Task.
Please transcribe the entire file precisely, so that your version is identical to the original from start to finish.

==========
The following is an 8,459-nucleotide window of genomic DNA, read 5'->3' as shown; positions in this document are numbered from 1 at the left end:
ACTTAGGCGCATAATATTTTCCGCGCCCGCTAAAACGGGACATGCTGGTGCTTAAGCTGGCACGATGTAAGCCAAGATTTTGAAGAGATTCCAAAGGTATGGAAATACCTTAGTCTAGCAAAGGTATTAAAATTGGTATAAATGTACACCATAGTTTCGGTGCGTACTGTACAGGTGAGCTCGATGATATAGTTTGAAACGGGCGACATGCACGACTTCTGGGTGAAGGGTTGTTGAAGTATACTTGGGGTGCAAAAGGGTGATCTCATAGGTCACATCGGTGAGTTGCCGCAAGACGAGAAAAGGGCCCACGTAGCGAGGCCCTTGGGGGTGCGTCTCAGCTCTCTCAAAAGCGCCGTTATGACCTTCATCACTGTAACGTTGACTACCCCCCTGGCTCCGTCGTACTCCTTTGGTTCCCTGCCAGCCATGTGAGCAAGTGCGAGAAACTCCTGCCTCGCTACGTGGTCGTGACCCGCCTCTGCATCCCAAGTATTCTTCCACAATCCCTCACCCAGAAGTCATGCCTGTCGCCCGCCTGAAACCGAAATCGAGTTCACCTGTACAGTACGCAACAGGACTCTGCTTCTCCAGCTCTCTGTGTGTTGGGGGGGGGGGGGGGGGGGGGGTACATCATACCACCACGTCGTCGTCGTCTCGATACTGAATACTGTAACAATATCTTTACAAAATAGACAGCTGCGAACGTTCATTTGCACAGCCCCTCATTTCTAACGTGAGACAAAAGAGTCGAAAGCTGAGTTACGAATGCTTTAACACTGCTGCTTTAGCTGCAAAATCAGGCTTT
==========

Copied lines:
The following is an 8,459-nucleotide window of genomic DNA, read 5'->3' as shown; positions in this document are numbered from 1 at the left end:
ACTTAGGCGCATAATATTTTCCGCGCCCGCTAAAACGGGACATGCTGGTGCTTAAGCTGGCACGATGTAAGCCAAGATTTTGAAGAGATTCCAAAGGTATGGAAATACCTTAGTCTAGCAAAGGTATTAAAATTGGTATAAATGTACACCATAGTTTCGGTGCGTACTGTACAGGTGAGCTCGATGATATAGTTTGAAACGGGCGACATGCACGACTTCTGGGTGAAGGGTTGTTGAAGTATACTTGGGGTGCAAAAGGGTGATCTCATAGGTCACATCGGTGAGTTGCCGCAAGACGAGAAAAGGGCCCACGTAGCGAGGCCCTTGGGGGTGCGTCTCAGCTCTCTCAAAAGCGCCGTTATGACCTTCATCACTGTAACGTTGACTACCCCCCTGGCTCCGTCGTACTCCTTTGGTTCCCTGCCAGCCATGTGAGCAAGTGCGAGAAACTCCTGCCTCGCTACGTGGTCGTGACCCGCCTCTGCATCCCAAGTATTCTTCCACAATCCCTCACCCAGAAGTCATGCCTGTCGCCCGCCTGAAACCGAAATCGAGTTCACCTGTACAGTACGCAACAGGACTCTGCTTCTCCAGCTCTCTGTGTGTTGGGGGGGGGGGGGGGGGGGGGGTACATCATACCACCACGTCGTCGTCGTCTCGATACTGAATACTGTAACAATATCTTTACAAAATAGACAGCTGCGAACGTTCATTTGCACAGCCCCTCATTTCTAACGTGAGACAAAAGAGTCGAAAGCTGAGTTACGAATGCTTTAACACTGCTGCTTTAGCTGCAAAATCAGGCTTT